A major pet peeve of mine when it comes to reading in general, and something I’m trying to remember as I write my own book, is opportunistic writing, as I like to call it. I don’t like when characters are just made to fit because you need them to. Or turns in the story just go that way because the author needs them to, not because they flow naturally. In the case of this story, Mayara’s new found friend Roe has apparently been studying in secret and yet she seems to be no better at controlling the spirits than Mayara? How and why? In this case, if you’re going to make your character be awesome, more awesome than they should be, then build that case for us please. Don’t just say yup there you go, that’s how it is, Mayara is just a natural. Break some scenes down for me. Don’t just tell me oh yeah she’s not so good but then, she’s still got this. What does she figure out that helps her that she didn’t know before? How does she break through what she doesn’t know? Don’t just keep reminding me she’s not practiced but then showing me she’s plenty capable. Show me something in Mayara’s character that makes her special with regard to the scene. Other than her ability to swim and dive. Expand on these things.

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Again, these are notes to myself as I write and to all of us writers in addition to critique of this story. Remember show-don’t-tell is a relevant, worthwhile piece of advice. Even if it’s just a little scene or a little tidbit or even something that isn’t obvious, put it in there to show us this character has an edge. Show me, don’t just tell me they do. And don’t keep telling me about the same quality, that’s not enough to carry me through believing and rooting for her. Yes she’s brave and fearful and that’s real, but go deeper please. Show me how it comes to be that she navigates through these murky waters (pun intended) instead of expecting me to roll with it because she’s the main character, and ya know, that’s how it goes.

The author constantly tells us that Mayara likens every challenge to a deep dive and here’s the ritual that precedes it (please no more). Give us more of her inner character and how she breaks things down to get through them, but please know that once you’ve told us a couple times you don’t have to spell the same thing out every time thereafter. (Have I done it enough with regard to this detail? That’s how it felt reading.) It was things like that by the way that made me wonder if Mrs. Durst wasn’t getting confused with her art of writing middle grade. I’m probably reading into that since I know she writes in different age groups, nevertheless, that’s how I felt, that she at times forgot she was writing for adults.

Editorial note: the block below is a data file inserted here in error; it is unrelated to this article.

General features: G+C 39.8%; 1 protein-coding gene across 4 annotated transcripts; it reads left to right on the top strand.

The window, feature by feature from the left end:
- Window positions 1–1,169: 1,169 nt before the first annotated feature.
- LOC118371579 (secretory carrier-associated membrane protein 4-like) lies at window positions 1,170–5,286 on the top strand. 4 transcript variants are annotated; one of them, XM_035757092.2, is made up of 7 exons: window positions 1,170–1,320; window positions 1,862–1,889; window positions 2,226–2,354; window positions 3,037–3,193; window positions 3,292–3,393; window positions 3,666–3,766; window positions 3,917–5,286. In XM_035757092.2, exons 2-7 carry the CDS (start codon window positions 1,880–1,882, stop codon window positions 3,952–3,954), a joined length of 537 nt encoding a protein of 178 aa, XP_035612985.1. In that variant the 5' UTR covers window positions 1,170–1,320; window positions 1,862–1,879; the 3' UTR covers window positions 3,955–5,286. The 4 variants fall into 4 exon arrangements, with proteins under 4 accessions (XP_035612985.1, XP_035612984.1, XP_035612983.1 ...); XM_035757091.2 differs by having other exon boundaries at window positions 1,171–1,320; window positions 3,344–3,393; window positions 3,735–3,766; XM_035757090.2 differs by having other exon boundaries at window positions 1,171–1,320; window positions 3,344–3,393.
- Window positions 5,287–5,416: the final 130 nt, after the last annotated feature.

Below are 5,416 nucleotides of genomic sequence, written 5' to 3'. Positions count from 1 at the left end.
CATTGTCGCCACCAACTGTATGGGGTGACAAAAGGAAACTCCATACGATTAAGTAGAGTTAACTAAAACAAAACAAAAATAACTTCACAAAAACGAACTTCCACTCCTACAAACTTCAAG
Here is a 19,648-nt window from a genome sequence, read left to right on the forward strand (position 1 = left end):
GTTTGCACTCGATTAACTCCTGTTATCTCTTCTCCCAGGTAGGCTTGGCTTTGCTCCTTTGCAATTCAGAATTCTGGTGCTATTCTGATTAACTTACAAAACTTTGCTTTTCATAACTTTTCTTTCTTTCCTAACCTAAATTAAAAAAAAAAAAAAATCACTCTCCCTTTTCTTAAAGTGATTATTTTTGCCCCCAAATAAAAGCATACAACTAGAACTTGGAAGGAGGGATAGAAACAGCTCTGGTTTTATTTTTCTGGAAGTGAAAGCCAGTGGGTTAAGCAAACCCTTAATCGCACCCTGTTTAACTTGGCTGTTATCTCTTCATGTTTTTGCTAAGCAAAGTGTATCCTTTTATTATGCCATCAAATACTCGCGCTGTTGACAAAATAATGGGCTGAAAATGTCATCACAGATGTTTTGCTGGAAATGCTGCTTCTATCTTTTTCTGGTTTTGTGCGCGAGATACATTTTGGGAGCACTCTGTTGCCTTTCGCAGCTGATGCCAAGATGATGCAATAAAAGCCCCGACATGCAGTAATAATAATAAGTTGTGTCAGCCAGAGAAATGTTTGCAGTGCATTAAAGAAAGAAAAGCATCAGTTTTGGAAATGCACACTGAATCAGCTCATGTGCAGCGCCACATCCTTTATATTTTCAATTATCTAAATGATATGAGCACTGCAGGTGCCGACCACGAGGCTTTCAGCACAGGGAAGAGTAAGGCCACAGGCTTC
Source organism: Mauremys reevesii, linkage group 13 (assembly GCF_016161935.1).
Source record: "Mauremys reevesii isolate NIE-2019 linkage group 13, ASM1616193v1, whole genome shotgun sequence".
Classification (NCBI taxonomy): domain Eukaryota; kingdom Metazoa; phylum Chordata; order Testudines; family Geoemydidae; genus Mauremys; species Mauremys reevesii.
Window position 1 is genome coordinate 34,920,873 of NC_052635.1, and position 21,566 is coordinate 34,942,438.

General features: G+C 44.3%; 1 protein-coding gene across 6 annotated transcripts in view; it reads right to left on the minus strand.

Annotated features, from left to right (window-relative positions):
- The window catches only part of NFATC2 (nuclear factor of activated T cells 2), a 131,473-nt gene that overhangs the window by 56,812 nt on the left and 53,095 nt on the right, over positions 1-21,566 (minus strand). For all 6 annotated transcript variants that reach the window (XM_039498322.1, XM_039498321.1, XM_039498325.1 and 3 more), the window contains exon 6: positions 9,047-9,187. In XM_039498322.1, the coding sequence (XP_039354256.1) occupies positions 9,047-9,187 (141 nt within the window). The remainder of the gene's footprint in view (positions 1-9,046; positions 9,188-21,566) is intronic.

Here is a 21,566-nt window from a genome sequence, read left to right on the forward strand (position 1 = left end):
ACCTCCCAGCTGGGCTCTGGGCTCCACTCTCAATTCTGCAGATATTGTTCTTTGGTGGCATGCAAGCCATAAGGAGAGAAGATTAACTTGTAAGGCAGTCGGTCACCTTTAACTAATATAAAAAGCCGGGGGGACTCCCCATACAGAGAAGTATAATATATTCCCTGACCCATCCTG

Back to what I was saying: she tells us about getting ready for deep dives. (OMG, this again, really eLPy?) Tell us more about what’s happening that makes her capable of handling the spirits when, in this part of the world, girls hide their affinity for fear of being found out and sent to the island for testing. They don’t get to explore their affinities on their own or often. And maybe expand on this especially for those of us who have read the other series. What did Mayara miss by not being able to study her affinity? What does everyone miss? Don’t spend so much time on the same elements of love and Kelo and her family. Now she’s face to face with this affinity that she’s had to hide, how does she face it? What does that feel like for her to confront this?